7 George Davis 76
8 Fielder Jones 70
9 Chico Carrasquel 60
10 Ron Hansen 59

Again we see Fox at #2. This time he is eclipsed by the range of Lee Tannehill. Who's Tannehill? Lee played from 1903 to 1912, all with the White Sox (he had 400+ PA in seven seasons). The 3B/SS was just as weak at the plate (–106 runs) as he was incredible in the field (+112 runs). He was a career .220/.269/.273 hitter with three home runs in over 4000 PA. Imagine how much Ozzie Guillen would love this guy today. Speaking of Ozzie, there he is! Ozzie ranked fifth with +94 of his +106 career runs in Total Zone. Ozzie had this unreal 4-year stetch where he was worth +82 runs in the field (over 20 per season!) and –101 runs at the plate (over 25 per season!). There are many elite fielders who made up for their offensive woes. Ozzie is not one of them. While his +106 Total Zone is sexy, his –303 batting runs is downright ugly. His career was worth 16.0 WAR.

Chicago White Sox Career Outfield Arm Runs Above Average
Rank Name OFarm
1 Jim Rivera 14
2 Ken Berry 12
3 Mike Hershberger 11
4 Aaron Rowand 8
5 Sammy Sosa 7
6 Bill Sharp 7
7 Chris Singleton 5
8 Mike Cameron 5
9 Dave Martinez 5
10 Walt Williams 5
11 Jay Johnstone 5

No Yaz or Evans in this crew. Jim Rivera played in the 1950s and collected 11 of those OFarm runs in one season (1955). He posted 3 Total Zone runs and 2 batting runs that year while posting a career high 2.2 WAR, so his value came almost exclusively from his arm. He gunned out a staggering 22 runners that year from the outfield (16 from right, 4 from center).

Chicago White Sox Career Catching Runs Above Average, Minimum 4 runs
Rank Name catcher
1 Ron Karkovice 62
2 Ray Schalk 46
3 Sherm Lollar 33
4 Billy Sullivan 23
5 Mike LaValliere 14
6 Mark L. Johnson 9
7 Jerry McNertney 8
8 Earl Battey 5
9 Miguel Olivo 5
10 Brian Downing 4
11 Sandy Alomar 4
12 Jim Essian 4
13 Moe Berg 4
14 Carlton Fisk 4

I had heard that Ron Karkovice was a good defensive catcher. 62 runs (while accumulating less than 3000 PAs) is downright impressive. Ray Schalk's 46 runs in a career that spanned 6000 PAs is nice, but this is a guy who's in the Hall of Fame for his defense. Guys like Lance Parrish or Del Crandall had similar or better catching skills with much better offense. Interesting group of players tied for tenth—we've got Downing (almost forget he started as a catcher), Alomar (surprisingly worth just 6 runs behind the plate for that huge career), Moe Berg (THE SPY!!!), and Carlton Fisk (who ranked first on the Red Sox list).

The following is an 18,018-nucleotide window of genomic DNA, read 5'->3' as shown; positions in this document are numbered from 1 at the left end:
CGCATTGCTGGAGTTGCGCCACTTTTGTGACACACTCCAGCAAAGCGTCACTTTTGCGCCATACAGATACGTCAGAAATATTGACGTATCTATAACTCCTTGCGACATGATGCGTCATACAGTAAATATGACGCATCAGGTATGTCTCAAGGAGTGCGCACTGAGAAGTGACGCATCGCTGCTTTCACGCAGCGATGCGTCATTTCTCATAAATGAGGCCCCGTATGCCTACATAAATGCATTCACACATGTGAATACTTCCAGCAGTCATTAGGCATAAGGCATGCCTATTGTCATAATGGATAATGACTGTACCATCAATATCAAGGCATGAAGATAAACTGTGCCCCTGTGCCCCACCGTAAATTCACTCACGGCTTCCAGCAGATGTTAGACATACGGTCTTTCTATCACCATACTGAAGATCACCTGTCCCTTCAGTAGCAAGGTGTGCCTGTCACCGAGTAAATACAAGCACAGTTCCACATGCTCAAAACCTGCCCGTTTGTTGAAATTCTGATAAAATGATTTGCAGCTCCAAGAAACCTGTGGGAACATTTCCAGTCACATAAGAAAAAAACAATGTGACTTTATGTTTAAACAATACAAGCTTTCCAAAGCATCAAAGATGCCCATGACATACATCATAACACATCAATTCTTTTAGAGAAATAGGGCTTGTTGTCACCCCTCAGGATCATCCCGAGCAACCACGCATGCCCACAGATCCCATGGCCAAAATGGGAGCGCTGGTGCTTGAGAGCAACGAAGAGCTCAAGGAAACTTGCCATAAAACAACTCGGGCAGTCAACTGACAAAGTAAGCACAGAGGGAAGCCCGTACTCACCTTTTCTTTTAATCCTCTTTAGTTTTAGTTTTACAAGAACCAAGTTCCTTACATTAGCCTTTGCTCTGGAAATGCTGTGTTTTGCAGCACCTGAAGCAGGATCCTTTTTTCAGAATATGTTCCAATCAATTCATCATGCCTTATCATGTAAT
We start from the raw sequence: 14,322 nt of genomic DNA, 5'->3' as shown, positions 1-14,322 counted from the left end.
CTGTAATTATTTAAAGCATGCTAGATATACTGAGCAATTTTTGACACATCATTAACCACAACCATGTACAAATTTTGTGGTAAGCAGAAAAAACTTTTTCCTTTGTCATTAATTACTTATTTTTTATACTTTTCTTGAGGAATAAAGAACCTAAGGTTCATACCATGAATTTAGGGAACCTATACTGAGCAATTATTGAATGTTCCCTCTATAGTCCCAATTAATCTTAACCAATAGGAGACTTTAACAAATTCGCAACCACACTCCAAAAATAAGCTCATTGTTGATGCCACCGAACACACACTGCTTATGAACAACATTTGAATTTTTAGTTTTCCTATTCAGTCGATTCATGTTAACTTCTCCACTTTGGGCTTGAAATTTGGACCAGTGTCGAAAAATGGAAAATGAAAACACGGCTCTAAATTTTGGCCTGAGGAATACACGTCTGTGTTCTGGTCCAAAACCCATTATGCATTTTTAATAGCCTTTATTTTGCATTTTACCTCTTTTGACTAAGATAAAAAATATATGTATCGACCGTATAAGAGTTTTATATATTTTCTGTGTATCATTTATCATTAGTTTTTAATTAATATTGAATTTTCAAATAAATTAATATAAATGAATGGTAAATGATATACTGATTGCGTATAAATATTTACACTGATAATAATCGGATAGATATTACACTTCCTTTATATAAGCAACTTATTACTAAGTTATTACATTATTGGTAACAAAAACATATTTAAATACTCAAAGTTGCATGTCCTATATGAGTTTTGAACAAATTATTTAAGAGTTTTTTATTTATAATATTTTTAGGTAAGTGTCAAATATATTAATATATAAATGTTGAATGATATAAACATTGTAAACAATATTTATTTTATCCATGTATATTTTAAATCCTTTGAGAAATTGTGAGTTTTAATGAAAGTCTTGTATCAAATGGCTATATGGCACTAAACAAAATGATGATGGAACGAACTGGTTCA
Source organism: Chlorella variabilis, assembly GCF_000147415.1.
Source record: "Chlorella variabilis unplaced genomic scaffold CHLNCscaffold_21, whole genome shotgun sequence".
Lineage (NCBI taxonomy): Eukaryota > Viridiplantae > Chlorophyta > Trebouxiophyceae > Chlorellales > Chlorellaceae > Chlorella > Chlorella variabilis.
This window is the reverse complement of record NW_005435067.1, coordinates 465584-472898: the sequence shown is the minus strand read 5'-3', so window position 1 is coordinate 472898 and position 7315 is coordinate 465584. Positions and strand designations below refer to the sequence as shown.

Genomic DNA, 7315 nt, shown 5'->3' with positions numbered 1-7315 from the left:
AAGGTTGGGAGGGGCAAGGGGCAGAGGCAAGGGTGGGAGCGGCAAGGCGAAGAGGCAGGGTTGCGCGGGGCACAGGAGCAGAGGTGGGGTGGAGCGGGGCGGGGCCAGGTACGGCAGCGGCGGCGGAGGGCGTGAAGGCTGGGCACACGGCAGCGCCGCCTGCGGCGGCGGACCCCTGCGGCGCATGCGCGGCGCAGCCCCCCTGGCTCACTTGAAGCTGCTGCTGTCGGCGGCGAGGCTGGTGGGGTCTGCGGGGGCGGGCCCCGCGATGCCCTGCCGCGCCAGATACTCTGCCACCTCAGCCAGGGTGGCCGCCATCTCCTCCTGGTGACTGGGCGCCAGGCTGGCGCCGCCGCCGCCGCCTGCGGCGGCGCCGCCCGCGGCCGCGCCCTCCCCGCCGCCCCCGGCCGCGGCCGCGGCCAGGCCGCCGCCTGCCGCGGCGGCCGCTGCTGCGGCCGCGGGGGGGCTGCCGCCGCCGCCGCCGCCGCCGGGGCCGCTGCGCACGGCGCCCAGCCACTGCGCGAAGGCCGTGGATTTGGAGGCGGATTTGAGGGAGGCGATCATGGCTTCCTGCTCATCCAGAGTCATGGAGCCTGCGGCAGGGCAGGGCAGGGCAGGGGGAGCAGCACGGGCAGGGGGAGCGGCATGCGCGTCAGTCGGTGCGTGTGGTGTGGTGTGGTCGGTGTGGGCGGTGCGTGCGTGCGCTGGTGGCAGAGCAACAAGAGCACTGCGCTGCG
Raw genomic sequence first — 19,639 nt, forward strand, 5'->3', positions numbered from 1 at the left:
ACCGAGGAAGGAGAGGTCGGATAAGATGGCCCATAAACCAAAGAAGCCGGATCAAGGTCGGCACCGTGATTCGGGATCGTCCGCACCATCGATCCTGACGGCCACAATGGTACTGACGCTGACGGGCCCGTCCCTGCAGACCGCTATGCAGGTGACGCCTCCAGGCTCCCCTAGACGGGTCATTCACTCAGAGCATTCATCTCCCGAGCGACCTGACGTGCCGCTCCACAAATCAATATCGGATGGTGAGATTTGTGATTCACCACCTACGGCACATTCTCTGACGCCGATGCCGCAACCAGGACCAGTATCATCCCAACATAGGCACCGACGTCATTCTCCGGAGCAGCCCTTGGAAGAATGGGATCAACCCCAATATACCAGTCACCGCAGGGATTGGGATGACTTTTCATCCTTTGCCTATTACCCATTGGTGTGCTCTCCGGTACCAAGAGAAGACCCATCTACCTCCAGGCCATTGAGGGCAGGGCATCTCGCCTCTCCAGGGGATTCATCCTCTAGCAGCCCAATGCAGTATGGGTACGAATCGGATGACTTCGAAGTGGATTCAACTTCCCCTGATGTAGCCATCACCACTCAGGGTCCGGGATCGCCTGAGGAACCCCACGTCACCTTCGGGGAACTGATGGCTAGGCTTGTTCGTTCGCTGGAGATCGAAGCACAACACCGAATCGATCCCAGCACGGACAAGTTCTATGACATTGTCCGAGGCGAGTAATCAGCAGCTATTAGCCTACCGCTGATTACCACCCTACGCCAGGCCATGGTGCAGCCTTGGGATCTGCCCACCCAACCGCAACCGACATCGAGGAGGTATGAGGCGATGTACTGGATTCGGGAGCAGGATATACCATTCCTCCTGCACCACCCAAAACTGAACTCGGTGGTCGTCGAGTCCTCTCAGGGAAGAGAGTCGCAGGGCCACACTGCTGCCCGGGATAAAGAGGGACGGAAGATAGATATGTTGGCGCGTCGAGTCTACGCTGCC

By WAR in a single season

Chicago White Sox ingle Season WAR Leaders, Position Players
Rank Name Year WAR
1 Eddie Collins 1915 10.1
2 Dick Allen 1972 9.3
3 Minnie Minoso 1954 8.3
4 Eddie Collins 1920 8.0
5 Luke Appling 1936 7.7
6 Frank Thomas 1992 7.6
7 George Davis 1905 7.4
8 Joe Jackson 1920 7.4
9 Albert Belle 1998 7.4
10 Ron Hansen 1964 7.4
11 Frank Thomas 1991 7.4
12 Nellie Fox 1957 7.3
13 Frank Thomas 1997 7.2
14 George Davis 1904 7.1
15 Don Buford 1965 7.0
16 Jack Fournier 1915 6.7
17 Frank Thomas 1993 6.7
18 Luke Appling 1935 6.6
19 George Davis 1906 6.6
20 Joe Jackson 1917 6.6
21 Frank Thomas 2000 6.6

While Eddie Collins takes two of the top four spots, it is Frank Thomas who appears on the list most often (five). Other repeat performers include George Davis (3), Luke Appling (2), and Joe Jackson (2). Among those with just a single season, I have to mention Dick Allen (who places #2 with a 9.3 WAR season) and Minnie Minoso (#3 with an 8.3 WAR year). Also, Albert Belle and Ron Hansen had single seasons that place them in the top ten. I'm still impressed that George Davis posted three of his four most valuable seasons while with Chicago at age 33, 34, and 35. WAR loves that guy.

Chicago White Sox WORST Single Season WAR Leaders, Position Players
Rank Name Year WAR
1 Tony Lupien 1948 –2.5
2 George Bell 1993 –2.4
3 Boze Berger 1938 –2.2
4 Roy Schalk 1944 –2.2
5 Bob Boken 1934 –2.1
6 Mike Caruso 1999 –2.1
7 Nyls Nyman 1975 –2.1
8 Ron Santo 1974 –2.1

I don't know about you, but three names jump out at me—George Bell, Roy Schalk, and Ron Santo. But first, what's up with Tony Lupien? I saw that this season was his last after a two-year layoff. Why the layoff? Thank you to the Baseball-Reference Bullpen:

Lupien had an unusual wartime and post-wartime experience. He played major league ball during World War II in 1942-44 and then served in the military for six months in 1945 before coming back to play a few games in 1945 for the Philadelphia Phillies. The Phillies sold him to Hollywood for 1946, but Lupien challenged the Phillies, saying that the G.I. Bill of Rights guaranteed him the right as a returning veteran to have the same employment for at least a year that he had before his service. Tony apparently couldn't afford to fight the case in court, so he gave in and played for Hollywood in 1946-47 before coming back to the majors in 1948. However, he counseled Al Niemiec, who did file suit and won the case, which allowed for payments to hundreds of former major and minor league ballplayers.

The Harvard grad never played after 1948.

Like many kids of the 1980s, I was led to believe George Bell was quite a player. He was pretty good for a little while, but only totaled 18.2 WAR for his career. Of course, his final season was so bad that he would have been worth 20.6 if he had decided to skip it altogether. Instead, he hit .217/.243/.363. Every single one of his WAR compoents was negative, from positional adjustment to baserunning to (obviously) batting.